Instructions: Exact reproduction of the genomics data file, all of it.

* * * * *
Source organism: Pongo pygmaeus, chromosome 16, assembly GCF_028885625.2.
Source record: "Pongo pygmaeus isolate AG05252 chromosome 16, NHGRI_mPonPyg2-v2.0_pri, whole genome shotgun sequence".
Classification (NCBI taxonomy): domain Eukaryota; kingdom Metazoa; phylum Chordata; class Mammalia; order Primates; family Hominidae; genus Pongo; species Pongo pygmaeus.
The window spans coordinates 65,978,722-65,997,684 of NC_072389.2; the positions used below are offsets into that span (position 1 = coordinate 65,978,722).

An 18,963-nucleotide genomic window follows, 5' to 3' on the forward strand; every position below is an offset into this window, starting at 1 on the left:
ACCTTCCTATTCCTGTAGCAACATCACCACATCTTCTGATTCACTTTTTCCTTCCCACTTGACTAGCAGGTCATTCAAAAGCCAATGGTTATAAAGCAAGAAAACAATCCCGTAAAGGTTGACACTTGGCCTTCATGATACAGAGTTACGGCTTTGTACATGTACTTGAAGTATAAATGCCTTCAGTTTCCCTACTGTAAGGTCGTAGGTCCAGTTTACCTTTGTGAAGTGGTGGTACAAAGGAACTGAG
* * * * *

Source organism: Pongo pygmaeus, chromosome 16, assembly GCF_028885625.2.
Source record: "Pongo pygmaeus isolate AG05252 chromosome 16, NHGRI_mPonPyg2-v2.0_pri, whole genome shotgun sequence".
Classification (NCBI taxonomy): domain Eukaryota; kingdom Metazoa; phylum Chordata; class Mammalia; order Primates; family Hominidae; genus Pongo; species Pongo pygmaeus.
The window spans coordinates 65,978,722-65,997,684 of NC_072389.2; the positions used below are offsets into that span (position 1 = coordinate 65,978,722).

An 18,963-nucleotide genomic window follows, 5' to 3' on the forward strand; every position below is an offset into this window, starting at 1 on the left:
ACCTTCCTATTCCTGTAGCAACATCACCACATCTTCTGATTCACTTTTTCCTTCCCACTTGACTAGCAGGTCATTCAAAAGCCAATGGTTATAAAGCAAGAAAACAATCCCGTAAAGGTTGACACTTGGCCTTCATGATACAGAGTTACGGCTTTGTACATGTACTTGAAGTATAAATGCCTTCAGTTTCCCTACTGTAAGGTCGTAGGTCCAGTTTACCTTTGTGAAGTGGTGGTACAAAGGAACTGAG